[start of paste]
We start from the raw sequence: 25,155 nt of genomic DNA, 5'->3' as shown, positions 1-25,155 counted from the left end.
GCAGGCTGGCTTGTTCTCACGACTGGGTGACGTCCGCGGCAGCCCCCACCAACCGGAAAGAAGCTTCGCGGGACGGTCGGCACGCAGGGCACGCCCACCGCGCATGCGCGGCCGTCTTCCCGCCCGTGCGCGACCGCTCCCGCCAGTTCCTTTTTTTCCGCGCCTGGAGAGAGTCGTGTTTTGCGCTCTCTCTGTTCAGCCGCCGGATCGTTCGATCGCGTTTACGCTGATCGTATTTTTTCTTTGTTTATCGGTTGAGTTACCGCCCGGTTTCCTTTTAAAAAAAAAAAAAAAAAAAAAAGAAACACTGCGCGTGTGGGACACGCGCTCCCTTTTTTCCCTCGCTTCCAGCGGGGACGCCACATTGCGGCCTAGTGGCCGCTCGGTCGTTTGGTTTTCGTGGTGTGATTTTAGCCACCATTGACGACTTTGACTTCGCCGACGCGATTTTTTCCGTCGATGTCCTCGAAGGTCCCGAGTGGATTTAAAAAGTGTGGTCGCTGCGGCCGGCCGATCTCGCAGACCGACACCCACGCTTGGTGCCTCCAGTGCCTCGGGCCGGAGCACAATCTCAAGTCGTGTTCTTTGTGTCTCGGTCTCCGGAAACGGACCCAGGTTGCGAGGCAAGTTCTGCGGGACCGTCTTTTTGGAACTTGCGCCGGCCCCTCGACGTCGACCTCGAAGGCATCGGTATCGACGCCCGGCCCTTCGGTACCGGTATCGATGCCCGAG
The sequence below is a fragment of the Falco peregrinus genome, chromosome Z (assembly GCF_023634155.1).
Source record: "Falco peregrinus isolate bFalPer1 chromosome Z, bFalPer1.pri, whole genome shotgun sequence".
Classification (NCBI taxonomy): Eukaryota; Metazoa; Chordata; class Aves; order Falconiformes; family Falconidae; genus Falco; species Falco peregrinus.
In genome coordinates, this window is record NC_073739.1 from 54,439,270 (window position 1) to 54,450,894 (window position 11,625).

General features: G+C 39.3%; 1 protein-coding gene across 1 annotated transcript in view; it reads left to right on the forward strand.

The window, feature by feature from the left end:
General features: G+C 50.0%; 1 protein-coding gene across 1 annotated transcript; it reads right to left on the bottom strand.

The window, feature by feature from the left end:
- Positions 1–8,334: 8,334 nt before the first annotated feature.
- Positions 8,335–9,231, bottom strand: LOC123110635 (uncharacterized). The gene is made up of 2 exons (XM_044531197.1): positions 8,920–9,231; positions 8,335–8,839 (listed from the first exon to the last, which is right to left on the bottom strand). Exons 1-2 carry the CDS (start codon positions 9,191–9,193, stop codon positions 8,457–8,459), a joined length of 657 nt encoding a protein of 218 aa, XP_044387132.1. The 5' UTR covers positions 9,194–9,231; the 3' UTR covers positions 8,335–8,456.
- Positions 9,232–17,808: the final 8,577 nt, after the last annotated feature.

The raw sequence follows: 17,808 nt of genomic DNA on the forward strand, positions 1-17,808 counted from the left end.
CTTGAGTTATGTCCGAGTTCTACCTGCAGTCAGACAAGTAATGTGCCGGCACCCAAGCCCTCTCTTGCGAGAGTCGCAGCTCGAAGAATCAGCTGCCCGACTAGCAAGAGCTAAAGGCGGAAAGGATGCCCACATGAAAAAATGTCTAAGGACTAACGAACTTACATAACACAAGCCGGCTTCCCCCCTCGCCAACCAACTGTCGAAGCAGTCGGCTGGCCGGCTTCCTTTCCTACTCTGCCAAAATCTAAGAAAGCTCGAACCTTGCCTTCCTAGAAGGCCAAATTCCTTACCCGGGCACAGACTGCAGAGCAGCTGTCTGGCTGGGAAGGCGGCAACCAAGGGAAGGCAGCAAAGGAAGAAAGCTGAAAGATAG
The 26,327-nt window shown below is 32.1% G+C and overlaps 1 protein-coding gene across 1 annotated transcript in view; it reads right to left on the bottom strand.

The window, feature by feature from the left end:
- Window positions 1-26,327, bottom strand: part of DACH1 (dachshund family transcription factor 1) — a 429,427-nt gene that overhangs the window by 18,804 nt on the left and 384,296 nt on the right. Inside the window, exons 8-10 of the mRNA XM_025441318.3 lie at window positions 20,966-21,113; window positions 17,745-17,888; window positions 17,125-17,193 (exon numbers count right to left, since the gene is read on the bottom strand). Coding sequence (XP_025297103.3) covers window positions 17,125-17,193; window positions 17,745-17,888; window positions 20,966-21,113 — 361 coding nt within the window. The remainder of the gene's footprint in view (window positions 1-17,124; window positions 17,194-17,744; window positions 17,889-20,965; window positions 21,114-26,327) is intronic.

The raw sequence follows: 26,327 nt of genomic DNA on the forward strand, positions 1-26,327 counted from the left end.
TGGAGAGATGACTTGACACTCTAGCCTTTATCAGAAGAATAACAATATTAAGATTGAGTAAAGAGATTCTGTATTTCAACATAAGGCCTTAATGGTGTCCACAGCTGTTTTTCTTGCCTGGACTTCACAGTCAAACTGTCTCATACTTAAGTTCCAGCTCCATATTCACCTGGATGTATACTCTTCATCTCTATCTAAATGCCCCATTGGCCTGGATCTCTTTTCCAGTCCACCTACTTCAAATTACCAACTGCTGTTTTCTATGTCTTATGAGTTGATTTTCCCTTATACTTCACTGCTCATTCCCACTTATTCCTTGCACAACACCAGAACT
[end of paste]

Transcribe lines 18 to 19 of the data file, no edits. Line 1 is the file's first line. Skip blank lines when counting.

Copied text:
- Window positions 1-26,327, bottom strand: part of DACH1 (dachshund family transcription factor 1) — a 429,427-nt gene that overhangs the window by 18,804 nt on the left and 384,296 nt on the right. Inside the window, exons 8-10 of the mRNA XM_025441318.3 lie at window positions 20,966-21,113; window positions 17,745-17,888; window positions 17,125-17,193 (exon numbers count right to left, since the gene is read on the bottom strand). Coding sequence (XP_025297103.3) covers window positions 17,125-17,193; window positions 17,745-17,888; window positions 20,966-21,113 — 361 coding nt within the window. The remainder of the gene's footprint in view (window positions 1-17,124; window positions 17,194-17,744; window positions 17,889-20,965; window positions 21,114-26,327) is intronic.

The raw sequence follows: 26,327 nt of genomic DNA on the forward strand, positions 1-26,327 counted from the left end.